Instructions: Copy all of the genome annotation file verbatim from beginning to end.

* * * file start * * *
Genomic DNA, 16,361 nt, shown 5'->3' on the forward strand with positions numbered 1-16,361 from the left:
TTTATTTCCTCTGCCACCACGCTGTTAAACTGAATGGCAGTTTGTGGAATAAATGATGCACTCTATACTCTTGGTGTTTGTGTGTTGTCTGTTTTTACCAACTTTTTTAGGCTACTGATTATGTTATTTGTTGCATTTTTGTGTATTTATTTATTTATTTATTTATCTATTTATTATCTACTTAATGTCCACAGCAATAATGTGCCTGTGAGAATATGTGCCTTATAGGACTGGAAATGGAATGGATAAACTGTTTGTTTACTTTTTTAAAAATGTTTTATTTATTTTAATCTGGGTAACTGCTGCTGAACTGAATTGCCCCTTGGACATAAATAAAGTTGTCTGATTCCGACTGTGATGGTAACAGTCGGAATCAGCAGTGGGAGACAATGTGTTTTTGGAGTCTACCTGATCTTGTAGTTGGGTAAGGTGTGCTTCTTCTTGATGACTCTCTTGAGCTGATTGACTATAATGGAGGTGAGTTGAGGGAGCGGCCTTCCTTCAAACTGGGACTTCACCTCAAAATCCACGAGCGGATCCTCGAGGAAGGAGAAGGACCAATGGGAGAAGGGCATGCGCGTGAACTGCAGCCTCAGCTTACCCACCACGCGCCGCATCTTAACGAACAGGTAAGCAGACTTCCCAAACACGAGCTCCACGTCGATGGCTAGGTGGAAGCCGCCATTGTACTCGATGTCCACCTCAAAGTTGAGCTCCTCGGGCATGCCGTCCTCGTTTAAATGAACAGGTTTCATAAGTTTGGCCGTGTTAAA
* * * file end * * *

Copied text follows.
Genomic DNA, 16,361 nt, shown 5'->3' on the forward strand with positions numbered 1-16,361 from the left:
TTTATTTCCTCTGCCACCACGCTGTTAAACTGAATGGCAGTTTGTGGAATAAATGATGCACTCTATACTCTTGGTGTTTGTGTGTTGTCTGTTTTTACCAACTTTTTTAGGCTACTGATTATGTTATTTGTTGCATTTTTGTGTATTTATTTATTTATTTATTTATCTATTTATTATCTACTTAATGTCCACAGCAATAATGTGCCTGTGAGAATATGTGCCTTATAGGACTGGAAATGGAATGGATAAACTGTTTGTTTACTTTTTTAAAAATGTTTTATTTATTTTAATCTGGGTAACTGCTGCTGAACTGAATTGCCCCTTGGACATAAATAAAGTTGTCTGATTCCGACTGTGATGGTAACAGTCGGAATCAGCAGTGGGAGACAATGTGTTTTTGGAGTCTACCTGATCTTGTAGTTGGGTAAGGTGTGCTTCTTCTTGATGACTCTCTTGAGCTGATTGACTATAATGGAGGTGAGTTGAGGGAGCGGCCTTCCTTCAAACTGGGACTTCACCTCAAAATCCACGAGCGGATCCTCGAGGAAGGAGAAGGACCAATGGGAGAAGGGCATGCGCGTGAACTGCAGCCTCAGCTTACCCACCACGCGCCGCATCTTAACGAACAGGTAAGCAGACTTCCCAAACACGAGCTCCACGTCGATGGCTAGGTGGAAGCCGCCATTGTACTCGATGTCCACCTCAAAGTTGAGCTCCTCGGGCATGCCGTCCTCGTTTAAATGAACAGGTTTCATAAGTTTGGCCGTGTTAAA